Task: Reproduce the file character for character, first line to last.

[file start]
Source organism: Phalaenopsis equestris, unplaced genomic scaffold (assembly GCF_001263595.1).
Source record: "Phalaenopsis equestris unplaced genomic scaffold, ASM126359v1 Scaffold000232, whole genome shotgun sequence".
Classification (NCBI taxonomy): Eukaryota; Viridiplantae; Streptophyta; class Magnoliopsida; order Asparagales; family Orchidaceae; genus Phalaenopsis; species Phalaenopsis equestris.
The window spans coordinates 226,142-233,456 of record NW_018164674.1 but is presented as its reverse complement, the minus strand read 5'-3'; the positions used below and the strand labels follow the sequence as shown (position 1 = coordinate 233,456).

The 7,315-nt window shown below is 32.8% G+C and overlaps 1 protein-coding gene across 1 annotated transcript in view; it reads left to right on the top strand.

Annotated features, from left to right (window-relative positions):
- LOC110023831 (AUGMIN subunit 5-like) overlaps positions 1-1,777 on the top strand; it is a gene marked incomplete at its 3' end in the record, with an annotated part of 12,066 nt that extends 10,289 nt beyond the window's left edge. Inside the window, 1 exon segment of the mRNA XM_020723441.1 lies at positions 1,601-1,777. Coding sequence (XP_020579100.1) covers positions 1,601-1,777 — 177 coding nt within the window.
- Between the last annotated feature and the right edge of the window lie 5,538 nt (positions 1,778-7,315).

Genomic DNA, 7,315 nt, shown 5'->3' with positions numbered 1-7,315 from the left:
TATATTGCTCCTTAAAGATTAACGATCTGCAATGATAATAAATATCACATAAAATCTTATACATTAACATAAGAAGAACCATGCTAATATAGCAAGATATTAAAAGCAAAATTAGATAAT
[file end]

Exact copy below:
Source organism: Phalaenopsis equestris, unplaced genomic scaffold (assembly GCF_001263595.1).
Source record: "Phalaenopsis equestris unplaced genomic scaffold, ASM126359v1 Scaffold000232, whole genome shotgun sequence".
Classification (NCBI taxonomy): Eukaryota; Viridiplantae; Streptophyta; class Magnoliopsida; order Asparagales; family Orchidaceae; genus Phalaenopsis; species Phalaenopsis equestris.
The window spans coordinates 226,142-233,456 of record NW_018164674.1 but is presented as its reverse complement, the minus strand read 5'-3'; the positions used below and the strand labels follow the sequence as shown (position 1 = coordinate 233,456).

The 7,315-nt window shown below is 32.8% G+C and overlaps 1 protein-coding gene across 1 annotated transcript in view; it reads left to right on the top strand.

Annotated features, from left to right (window-relative positions):
- LOC110023831 (AUGMIN subunit 5-like) overlaps positions 1-1,777 on the top strand; it is a gene marked incomplete at its 3' end in the record, with an annotated part of 12,066 nt that extends 10,289 nt beyond the window's left edge. Inside the window, 1 exon segment of the mRNA XM_020723441.1 lies at positions 1,601-1,777. Coding sequence (XP_020579100.1) covers positions 1,601-1,777 — 177 coding nt within the window.
- Between the last annotated feature and the right edge of the window lie 5,538 nt (positions 1,778-7,315).

Genomic DNA, 7,315 nt, shown 5'->3' with positions numbered 1-7,315 from the left:
TATATTGCTCCTTAAAGATTAACGATCTGCAATGATAATAAATATCACATAAAATCTTATACATTAACATAAGAAGAACCATGCTAATATAGCAAGATATTAAAAGCAAAATTAGATAAT